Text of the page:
energy retrofit roi

4 Home Energy Retrofits that Pay for Themselves in One Year

By Tobias RobertsRise Writer
Dec 12, 2019

Updating to a completely zero-energy ready home, as recommended by the U.S. Department of Energy, might be an option for some homeowners. These tips for a low carbon retrofit are also worth considering if your monthly energy bills cut into your retirement savings. And, of course, putting a few solar panels on your roof is a fantastic way to reduce your carbon footprint.

But what about those homeowners who are genuinely interested in living more sustainably but do not have the economic freedom to invest in upgrades to a home that is more environmentally friendly? Below, we review four of the top home energy retrofits that can immediately impact the environment. The reduced price tag on these home renovation tips allows them to pay for themselves within one year.

tankless water heater
EcoSmart Tankless Water Heater

Water Heaters

Heating the water we use for taking showers, washing the clothes, and washing dishes is an enormous energy expenditure that most of us rarely take into consideration. Most homeowners take for granted that hot water will show up shortly after turning on the faucet. The energy required to keep an 80-gallon tank of water heated for on-demand use, however, can often require more yearly power than most other household functions.

A 4,000-watt tank-style electric water heater will most likely be running for about three hours each day to keep a steady supply of on-demand hot water. That amount will increase for households where each member enjoys their 20-minute hot shower each morning. Even if your water heater only runs for three hours each day, you are looking at 12 kWh of electricity per day. At an average cost of $0.12 per kWh, you can expect to spend upwards of $525 each year on hot water for 4,380 kWh of electricity.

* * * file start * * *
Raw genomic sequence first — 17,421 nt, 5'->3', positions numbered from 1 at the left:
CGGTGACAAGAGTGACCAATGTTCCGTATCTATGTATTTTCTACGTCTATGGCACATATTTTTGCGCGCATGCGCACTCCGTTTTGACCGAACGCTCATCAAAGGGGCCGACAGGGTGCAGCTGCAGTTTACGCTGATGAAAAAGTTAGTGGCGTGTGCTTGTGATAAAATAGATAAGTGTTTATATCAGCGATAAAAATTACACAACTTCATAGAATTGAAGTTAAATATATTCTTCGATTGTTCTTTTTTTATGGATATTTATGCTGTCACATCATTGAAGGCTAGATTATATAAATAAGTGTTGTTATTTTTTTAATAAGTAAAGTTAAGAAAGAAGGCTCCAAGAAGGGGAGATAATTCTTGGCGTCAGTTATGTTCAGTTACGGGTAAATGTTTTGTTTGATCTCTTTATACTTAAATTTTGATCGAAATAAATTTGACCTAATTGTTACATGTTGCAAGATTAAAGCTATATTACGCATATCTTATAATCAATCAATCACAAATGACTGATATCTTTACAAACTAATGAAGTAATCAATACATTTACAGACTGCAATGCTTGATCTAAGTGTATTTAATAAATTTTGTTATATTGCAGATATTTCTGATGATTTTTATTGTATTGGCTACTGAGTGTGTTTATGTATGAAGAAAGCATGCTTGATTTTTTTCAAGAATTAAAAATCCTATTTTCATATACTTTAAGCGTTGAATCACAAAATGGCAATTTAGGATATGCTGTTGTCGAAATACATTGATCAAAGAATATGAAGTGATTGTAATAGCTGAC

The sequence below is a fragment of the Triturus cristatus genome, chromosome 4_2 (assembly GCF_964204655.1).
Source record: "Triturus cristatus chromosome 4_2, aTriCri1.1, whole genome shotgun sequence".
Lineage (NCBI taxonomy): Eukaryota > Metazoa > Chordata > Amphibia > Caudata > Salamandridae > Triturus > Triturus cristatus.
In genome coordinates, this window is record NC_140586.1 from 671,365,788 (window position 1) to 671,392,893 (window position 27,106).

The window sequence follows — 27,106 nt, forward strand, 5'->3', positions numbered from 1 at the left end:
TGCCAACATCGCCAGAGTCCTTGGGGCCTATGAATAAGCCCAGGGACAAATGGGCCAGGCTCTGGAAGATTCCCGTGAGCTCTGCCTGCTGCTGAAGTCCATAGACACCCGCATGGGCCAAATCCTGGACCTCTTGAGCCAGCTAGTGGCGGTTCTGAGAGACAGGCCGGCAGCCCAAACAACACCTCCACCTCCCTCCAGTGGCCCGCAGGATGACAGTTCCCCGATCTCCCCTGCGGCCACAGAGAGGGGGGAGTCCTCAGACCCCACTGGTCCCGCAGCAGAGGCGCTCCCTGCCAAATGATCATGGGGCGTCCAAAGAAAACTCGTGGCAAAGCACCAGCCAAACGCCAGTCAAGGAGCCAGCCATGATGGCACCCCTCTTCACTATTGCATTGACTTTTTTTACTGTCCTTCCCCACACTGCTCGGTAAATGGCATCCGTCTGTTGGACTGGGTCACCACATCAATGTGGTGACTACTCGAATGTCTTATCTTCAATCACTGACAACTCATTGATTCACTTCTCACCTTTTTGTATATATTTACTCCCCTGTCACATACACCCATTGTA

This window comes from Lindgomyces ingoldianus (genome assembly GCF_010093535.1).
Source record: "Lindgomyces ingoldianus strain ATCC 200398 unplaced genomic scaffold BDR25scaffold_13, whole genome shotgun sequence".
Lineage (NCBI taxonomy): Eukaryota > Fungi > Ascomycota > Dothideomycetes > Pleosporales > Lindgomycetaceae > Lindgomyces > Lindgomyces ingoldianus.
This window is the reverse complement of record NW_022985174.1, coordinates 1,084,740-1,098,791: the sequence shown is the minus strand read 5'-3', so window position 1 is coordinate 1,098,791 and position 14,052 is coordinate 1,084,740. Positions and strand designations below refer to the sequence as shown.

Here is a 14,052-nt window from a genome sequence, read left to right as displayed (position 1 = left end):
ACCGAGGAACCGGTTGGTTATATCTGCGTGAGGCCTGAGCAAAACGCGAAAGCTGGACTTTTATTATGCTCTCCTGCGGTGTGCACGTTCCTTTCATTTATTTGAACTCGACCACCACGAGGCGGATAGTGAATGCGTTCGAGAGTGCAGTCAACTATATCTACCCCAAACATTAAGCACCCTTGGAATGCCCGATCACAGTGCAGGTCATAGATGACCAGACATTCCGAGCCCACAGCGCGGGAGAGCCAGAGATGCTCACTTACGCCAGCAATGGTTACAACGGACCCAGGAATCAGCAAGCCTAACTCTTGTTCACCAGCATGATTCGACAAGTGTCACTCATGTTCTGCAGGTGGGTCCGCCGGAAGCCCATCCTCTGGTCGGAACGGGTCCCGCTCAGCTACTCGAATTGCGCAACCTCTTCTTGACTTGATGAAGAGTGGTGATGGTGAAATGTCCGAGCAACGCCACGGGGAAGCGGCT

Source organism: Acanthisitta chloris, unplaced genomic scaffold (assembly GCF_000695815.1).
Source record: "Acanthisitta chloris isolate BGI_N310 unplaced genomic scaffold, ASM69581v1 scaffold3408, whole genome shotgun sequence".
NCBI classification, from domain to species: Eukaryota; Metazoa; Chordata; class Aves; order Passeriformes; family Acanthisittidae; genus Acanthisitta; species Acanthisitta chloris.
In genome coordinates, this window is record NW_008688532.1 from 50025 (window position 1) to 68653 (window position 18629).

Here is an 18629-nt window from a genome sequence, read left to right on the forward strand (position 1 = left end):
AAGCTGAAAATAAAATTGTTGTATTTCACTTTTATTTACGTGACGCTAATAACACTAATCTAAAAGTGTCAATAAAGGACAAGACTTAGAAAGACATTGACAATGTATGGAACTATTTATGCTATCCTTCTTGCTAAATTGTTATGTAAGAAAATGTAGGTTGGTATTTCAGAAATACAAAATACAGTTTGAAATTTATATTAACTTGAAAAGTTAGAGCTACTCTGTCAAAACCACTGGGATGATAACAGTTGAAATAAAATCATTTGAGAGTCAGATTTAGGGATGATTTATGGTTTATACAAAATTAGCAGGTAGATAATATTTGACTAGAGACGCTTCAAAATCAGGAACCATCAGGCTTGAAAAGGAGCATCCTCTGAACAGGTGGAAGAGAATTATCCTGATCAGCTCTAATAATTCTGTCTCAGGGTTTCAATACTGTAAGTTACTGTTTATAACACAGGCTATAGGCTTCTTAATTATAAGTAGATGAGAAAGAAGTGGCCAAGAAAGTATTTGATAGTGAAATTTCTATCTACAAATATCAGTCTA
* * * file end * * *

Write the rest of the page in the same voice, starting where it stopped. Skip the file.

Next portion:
Tankless, on-demand water heaters use a fraction of the energy of a tank heater. Most homeowners can expect to save around$95 per year, as per the estimates provided by the U.S. Energy Star Program. This tankless electric water heater promises savings of up to 60 percent on your hot water heating bill and is 99.8 percent efficient. It also only costs $219 and can efficiently heat up to 2 gallons of water per minute. When coupled with low-flow showerheads (the next item on our list), this efficient water heater could offer enough heating ability for most households.

low flow showerhead
Nebia Spa Shower

Low Flow Showerheads 

Tankless water heaters are most effective in households that take steps to reduce their water demand. According to one estimate by the Alliance for Water Efficiency, “in an average home, showers are typically the third largest water use after toilets and clothes washers. The average American shower uses 17.2 gallons (65.1 liters) and lasts for 8.2 minutes at an average flow rate of 2.1 gallons per minute (GPM) (7.9 LPM).”

In a four-person household where each member takes an average of one shower per day, 25,000 gallons of water will be required for yearly showering. The average price of water in the United States is incredibly inexpensive, at about $1.50 for 1,000 gallons. Homeowners, then, can expect to spend about $40 per year on water for their showering needs.

One of our favorite products at Rise is the Nebia Showerhead. This spa-style showerhead uses new technology to atomize individual droplets of water. Essentially, you end up bathing in a cloud of warm, misty water. Besides being ridiculously comforting, this showerhead uses us 0.75 gallons per minute (GPM), which is far less than the 2 GPM required by the EPA Water Sense-rated fixtures.